Here is a quote from Neubert himself:
What I am going to propose (..) could be of some help both as insight and tool. Insight in the sense that an analysis of the textual structure of translated and/or interpreted stretches of discourse supplies information about text production and comprehesion in general. Tool in the sense that the treatment of the translation process and its results as intertextual strategy can serve to improve language mediation [i.e. translation, TH] itself and, above all (and that is, incidentally, my daily job), to make the teaching of translating and interpreting more effective. (Neubert 1984: 149)
Text linguistics can help us understand how texts tend to be put together in different genres and cultures. It can also show how those who are addressed by those texts comprehend and reproduce them. By studying the discourse of translators and interpreters, the researcher can arrive at an idea of how their cultures typically form texts belonging to a given genre. That can help to train translators.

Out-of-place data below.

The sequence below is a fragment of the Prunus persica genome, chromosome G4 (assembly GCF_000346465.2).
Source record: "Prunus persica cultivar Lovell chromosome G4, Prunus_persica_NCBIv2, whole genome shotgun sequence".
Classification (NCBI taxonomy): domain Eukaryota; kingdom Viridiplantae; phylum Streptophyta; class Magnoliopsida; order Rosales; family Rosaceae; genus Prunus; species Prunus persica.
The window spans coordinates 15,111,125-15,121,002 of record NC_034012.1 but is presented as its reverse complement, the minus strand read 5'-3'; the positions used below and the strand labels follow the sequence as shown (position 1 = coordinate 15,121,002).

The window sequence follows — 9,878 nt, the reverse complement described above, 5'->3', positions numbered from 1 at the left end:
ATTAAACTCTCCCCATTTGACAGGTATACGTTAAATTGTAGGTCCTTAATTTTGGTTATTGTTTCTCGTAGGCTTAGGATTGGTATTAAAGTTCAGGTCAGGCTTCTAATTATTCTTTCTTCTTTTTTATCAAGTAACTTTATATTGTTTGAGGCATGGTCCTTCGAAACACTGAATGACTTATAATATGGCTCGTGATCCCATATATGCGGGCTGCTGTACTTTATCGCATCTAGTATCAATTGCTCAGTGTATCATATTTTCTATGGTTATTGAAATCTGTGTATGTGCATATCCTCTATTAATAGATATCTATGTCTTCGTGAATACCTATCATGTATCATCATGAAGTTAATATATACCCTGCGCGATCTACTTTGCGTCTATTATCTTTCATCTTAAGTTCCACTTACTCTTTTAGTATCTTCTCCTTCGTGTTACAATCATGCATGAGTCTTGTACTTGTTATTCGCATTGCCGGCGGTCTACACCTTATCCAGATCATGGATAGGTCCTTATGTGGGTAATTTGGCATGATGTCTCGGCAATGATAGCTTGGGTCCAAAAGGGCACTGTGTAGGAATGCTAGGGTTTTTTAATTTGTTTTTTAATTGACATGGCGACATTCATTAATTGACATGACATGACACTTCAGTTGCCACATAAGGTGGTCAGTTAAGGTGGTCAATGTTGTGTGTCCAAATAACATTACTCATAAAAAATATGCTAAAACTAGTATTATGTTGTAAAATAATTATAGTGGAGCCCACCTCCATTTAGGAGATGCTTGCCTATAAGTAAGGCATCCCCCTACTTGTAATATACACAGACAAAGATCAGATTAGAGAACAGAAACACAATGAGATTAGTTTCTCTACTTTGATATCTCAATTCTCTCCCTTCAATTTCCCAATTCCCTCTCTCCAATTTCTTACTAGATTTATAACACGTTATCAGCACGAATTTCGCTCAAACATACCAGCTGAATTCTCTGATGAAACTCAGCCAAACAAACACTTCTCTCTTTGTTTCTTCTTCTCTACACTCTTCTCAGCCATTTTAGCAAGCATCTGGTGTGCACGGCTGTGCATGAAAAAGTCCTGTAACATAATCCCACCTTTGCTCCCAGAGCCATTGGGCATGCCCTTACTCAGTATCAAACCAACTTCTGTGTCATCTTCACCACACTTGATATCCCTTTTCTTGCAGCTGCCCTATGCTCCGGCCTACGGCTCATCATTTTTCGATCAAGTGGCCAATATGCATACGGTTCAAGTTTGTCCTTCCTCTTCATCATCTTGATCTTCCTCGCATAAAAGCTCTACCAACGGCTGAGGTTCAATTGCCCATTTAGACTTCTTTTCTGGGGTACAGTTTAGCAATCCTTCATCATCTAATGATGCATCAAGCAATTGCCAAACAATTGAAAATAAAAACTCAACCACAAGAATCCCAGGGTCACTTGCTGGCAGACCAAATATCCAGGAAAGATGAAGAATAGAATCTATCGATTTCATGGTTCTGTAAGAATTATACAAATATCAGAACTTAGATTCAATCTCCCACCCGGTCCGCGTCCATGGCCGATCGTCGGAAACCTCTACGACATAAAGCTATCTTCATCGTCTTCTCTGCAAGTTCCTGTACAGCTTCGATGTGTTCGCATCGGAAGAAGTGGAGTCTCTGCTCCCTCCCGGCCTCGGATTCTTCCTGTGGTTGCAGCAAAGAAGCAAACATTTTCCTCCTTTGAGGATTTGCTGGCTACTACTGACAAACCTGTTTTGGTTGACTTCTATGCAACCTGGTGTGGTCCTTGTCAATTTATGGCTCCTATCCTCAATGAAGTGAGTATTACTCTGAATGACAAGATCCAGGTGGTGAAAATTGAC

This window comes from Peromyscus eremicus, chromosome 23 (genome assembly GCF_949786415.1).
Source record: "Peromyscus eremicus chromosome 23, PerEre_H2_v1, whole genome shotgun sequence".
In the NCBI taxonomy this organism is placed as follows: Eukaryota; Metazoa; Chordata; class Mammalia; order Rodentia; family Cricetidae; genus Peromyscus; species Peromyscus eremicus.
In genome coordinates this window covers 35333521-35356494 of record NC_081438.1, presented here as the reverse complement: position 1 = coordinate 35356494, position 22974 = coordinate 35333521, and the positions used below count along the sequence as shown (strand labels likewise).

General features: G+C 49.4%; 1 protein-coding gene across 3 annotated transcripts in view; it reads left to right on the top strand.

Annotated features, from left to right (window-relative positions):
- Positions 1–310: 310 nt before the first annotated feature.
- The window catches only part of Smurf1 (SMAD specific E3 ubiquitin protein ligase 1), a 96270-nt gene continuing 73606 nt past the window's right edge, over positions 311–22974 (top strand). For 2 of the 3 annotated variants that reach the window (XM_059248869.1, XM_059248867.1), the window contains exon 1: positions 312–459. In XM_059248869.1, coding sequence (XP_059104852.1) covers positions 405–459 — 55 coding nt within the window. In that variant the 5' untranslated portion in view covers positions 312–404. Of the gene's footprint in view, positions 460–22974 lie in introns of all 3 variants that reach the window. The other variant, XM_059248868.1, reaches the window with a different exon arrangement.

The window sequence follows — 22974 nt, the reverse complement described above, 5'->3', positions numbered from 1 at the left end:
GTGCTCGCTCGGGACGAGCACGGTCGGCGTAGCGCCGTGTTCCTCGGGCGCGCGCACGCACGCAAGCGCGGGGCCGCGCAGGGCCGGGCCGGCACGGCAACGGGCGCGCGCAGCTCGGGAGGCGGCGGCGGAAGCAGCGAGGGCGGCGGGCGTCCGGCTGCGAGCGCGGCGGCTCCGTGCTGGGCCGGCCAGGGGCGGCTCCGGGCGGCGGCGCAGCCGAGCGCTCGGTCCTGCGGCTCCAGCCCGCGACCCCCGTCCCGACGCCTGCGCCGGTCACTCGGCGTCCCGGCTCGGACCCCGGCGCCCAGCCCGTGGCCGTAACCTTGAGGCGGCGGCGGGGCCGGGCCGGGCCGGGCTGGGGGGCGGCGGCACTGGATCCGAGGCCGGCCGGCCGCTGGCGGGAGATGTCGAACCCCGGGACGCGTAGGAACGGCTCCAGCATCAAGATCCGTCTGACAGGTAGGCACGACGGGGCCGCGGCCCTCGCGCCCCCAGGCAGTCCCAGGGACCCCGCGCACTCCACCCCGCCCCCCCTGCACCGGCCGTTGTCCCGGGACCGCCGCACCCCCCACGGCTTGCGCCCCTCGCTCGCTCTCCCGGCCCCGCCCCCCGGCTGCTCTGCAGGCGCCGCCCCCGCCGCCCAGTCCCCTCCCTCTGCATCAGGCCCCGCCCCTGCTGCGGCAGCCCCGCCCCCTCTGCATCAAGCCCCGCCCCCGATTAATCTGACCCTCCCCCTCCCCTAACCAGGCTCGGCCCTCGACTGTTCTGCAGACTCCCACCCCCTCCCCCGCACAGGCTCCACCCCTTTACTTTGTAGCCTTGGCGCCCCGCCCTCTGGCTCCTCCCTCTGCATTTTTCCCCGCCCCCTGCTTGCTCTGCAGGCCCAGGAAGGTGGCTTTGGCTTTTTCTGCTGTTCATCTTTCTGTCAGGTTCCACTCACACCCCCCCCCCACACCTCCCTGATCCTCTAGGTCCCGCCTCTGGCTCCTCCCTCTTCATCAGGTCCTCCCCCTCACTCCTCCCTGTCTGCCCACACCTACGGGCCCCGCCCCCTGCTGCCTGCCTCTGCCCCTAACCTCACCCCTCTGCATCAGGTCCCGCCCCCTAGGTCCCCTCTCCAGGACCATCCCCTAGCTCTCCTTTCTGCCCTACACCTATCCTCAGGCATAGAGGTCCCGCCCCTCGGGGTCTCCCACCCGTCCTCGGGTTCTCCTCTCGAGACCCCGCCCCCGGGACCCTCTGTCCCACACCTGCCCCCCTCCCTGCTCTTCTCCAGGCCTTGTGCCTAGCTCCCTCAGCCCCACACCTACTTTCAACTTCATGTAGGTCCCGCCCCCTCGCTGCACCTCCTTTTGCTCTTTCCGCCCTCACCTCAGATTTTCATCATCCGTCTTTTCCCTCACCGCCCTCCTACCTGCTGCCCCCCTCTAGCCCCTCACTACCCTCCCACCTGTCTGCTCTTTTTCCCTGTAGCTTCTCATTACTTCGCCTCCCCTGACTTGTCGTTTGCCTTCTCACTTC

A very simple example. In some traditions it is ‘not done’ to write academic essays in the first person singular (‘I think…’, ‘I want to argue…’). Instead, students use impersonal constructions, plurals or passives (‘One can say that…’, ‘We want to claim…’, ‘It will be argued that…’, etc.). In translating such an essay, the translator may automatically adjust the original. Text linguistics would begin by drawing attention to the different conventions and might then ask the trainee translator to think about what, in a specific situation, would be the most appropriate rendering.